Seasonal effects on salivary testosterone levels among lese males of the Ituri Forest, Zaire

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Abstract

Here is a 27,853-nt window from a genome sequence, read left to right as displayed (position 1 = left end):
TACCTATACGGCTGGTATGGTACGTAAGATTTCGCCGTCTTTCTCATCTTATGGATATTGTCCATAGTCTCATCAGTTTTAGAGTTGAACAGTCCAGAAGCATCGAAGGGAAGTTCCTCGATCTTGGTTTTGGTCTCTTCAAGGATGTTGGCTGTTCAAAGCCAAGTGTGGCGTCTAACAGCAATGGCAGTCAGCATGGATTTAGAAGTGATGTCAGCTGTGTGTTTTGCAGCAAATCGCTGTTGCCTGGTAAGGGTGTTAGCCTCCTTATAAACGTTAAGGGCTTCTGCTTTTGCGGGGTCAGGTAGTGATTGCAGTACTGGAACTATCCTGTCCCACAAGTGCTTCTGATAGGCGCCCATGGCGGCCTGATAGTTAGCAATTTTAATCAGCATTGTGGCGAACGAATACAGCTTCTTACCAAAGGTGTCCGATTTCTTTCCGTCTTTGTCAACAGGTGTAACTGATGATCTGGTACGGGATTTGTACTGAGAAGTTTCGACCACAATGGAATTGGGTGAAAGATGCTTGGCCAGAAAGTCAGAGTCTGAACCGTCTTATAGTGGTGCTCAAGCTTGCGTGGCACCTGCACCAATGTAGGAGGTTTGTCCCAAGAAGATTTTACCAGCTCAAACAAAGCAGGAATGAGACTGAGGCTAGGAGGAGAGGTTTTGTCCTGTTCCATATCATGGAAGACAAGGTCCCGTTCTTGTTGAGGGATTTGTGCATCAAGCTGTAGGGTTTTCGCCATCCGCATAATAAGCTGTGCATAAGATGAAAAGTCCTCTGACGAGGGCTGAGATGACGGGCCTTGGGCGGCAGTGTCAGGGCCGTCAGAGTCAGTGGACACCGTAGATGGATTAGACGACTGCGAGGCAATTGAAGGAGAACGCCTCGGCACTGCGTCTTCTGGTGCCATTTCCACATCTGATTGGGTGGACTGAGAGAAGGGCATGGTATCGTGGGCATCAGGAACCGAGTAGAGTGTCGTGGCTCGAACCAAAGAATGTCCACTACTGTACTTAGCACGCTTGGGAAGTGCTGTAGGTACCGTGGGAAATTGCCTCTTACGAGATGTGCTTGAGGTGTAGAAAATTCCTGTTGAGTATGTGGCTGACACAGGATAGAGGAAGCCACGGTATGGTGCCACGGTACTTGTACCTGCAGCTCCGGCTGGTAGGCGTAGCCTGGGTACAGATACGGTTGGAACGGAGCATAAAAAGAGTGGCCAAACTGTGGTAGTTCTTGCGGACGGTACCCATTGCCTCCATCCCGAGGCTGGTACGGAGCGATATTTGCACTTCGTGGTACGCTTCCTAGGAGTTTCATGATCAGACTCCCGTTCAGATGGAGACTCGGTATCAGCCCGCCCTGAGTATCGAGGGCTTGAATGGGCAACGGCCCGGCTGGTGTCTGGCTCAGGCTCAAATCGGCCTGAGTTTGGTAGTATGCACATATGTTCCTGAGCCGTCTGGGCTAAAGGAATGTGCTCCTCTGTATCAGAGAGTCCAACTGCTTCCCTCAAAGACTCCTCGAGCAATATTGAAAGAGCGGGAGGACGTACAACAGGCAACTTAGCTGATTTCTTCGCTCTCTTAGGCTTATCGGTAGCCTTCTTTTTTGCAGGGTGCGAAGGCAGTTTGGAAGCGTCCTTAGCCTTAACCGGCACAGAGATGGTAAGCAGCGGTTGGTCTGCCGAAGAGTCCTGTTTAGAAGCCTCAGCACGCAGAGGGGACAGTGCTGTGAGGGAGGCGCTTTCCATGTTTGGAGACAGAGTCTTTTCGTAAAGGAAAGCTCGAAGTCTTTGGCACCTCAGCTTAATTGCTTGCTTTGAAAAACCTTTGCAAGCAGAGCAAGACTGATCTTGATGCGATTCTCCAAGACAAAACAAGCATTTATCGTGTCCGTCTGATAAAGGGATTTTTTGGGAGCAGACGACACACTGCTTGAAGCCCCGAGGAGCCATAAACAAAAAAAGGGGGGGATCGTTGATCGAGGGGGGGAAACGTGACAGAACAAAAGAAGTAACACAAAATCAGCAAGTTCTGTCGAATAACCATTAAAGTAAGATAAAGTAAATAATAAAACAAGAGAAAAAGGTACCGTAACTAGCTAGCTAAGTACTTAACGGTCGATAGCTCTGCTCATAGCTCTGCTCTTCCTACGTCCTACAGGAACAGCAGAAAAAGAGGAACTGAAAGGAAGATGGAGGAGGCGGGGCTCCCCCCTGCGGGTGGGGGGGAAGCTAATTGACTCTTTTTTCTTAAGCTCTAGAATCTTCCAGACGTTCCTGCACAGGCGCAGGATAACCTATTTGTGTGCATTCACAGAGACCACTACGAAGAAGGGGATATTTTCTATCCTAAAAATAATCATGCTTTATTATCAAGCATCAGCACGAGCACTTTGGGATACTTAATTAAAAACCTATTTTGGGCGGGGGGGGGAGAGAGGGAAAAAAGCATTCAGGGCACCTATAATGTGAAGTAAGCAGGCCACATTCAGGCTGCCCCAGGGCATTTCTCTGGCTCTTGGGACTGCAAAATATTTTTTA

Salivary testosterone levels were measured in 33 Lese horticulturalist men in June and August 1989 in order to examine the effects of improved nutritional status on testicular function. The Lese experience an annual hunger season from March through June that varies in impact from year to year, and was particularly severe in 1989. Even before annual weight losses, the Lese are at the low end of the desirable range and are below the desirable population mean for the body mass index. Despite significant weight gain in August, both morning and evening testosterone levels declined, perhaps reflecting a lagged recovery period undetected in the 3-month interval of the study. Lese mean salivary testosterone levels are lower, in general, than average levels in healthy Western controls. Lese males, however, exhibit similar, albeit suppressed, diurnal variation compared to healthy Western males and comparable age-related decline in free testosterone levels. Chronic undernourishment and poor dietary composition are probably responsible for lower testosterone levels among the Lese and a lack of recovery in testosterone production following nutritional improvement. © 1993 Wiley-Liss, Inc.

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